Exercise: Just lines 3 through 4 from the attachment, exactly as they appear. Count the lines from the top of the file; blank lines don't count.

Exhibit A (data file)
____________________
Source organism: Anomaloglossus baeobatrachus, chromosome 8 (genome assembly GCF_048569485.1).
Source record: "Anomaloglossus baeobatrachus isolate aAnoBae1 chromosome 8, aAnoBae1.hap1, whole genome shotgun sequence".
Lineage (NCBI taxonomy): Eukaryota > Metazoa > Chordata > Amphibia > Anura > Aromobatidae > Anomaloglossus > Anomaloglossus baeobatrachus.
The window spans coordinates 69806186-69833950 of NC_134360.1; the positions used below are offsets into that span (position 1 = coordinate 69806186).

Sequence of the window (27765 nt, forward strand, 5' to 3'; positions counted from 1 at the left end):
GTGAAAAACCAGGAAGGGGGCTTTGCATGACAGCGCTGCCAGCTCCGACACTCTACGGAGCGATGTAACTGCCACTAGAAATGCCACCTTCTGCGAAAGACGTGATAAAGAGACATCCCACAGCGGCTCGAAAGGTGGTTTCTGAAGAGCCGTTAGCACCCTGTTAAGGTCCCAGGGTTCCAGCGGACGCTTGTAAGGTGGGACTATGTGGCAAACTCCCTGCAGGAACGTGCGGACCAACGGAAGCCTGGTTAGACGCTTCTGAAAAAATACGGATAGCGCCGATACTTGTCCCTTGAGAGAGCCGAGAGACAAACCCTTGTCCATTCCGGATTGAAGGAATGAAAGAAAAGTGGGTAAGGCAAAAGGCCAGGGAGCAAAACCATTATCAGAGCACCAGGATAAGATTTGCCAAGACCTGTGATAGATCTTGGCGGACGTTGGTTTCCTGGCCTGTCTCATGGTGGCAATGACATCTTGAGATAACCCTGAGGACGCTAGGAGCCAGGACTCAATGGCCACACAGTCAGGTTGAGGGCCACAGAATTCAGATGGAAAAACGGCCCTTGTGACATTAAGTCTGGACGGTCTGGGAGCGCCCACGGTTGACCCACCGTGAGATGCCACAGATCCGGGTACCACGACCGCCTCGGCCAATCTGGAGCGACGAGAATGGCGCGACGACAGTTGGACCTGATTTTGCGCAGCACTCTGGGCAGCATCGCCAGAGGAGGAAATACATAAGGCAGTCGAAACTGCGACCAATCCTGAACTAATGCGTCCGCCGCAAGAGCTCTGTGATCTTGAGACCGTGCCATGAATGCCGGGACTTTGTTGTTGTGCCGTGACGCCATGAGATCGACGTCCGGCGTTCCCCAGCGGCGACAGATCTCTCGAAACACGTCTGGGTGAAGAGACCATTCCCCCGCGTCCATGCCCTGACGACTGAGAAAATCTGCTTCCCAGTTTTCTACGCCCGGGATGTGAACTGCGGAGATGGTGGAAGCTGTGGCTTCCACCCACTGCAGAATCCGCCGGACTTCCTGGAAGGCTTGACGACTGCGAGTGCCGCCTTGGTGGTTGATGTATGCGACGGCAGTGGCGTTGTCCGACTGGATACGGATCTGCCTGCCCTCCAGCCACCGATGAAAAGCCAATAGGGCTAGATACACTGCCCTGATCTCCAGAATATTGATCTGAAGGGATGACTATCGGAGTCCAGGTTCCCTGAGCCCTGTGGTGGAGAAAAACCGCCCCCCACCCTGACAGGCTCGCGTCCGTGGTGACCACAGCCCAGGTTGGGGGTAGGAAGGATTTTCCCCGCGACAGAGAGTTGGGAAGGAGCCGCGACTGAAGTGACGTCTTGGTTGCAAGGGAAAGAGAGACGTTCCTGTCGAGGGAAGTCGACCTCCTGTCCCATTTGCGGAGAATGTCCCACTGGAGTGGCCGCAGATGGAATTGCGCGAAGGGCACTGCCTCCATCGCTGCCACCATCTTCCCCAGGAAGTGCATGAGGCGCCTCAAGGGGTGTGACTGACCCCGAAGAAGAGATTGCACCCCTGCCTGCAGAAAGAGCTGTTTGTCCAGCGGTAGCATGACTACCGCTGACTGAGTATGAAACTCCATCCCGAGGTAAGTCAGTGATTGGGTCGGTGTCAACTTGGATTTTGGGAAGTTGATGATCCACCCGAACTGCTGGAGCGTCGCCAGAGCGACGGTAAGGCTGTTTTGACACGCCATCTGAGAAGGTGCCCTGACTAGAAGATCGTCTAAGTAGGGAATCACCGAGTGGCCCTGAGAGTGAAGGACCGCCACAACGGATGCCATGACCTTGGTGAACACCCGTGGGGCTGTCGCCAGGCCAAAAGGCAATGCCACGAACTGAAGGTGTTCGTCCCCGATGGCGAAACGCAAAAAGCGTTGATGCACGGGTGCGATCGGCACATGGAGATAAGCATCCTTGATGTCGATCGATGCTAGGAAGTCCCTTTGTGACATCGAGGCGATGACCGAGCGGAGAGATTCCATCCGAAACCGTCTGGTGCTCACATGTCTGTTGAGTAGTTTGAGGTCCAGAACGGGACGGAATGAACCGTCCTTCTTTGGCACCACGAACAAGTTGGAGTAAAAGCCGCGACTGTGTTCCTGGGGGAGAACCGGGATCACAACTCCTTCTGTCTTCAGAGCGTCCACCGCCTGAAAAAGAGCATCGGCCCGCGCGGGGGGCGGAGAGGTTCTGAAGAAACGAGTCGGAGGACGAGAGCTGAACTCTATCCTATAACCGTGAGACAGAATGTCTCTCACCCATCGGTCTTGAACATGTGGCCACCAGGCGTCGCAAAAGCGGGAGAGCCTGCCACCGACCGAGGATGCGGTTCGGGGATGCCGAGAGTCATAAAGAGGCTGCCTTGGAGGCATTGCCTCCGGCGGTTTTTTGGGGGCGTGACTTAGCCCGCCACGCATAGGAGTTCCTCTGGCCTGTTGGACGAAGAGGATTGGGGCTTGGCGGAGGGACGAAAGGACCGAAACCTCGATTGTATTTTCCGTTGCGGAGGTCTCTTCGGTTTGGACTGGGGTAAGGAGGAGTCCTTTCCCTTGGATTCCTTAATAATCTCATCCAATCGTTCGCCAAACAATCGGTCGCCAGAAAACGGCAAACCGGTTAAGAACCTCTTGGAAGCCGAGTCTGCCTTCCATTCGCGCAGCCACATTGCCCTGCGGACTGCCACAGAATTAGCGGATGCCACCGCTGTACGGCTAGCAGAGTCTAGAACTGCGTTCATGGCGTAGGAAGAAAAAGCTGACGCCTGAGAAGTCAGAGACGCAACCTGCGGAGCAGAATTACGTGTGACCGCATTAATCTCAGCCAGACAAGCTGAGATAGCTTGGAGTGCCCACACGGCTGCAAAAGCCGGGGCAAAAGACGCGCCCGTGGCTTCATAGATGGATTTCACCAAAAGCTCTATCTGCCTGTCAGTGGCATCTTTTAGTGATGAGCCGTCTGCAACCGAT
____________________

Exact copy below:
Lineage (NCBI taxonomy): Eukaryota > Metazoa > Chordata > Amphibia > Anura > Aromobatidae > Anomaloglossus > Anomaloglossus baeobatrachus.
The window spans coordinates 69806186-69833950 of NC_134360.1; the positions used below are offsets into that span (position 1 = coordinate 69806186).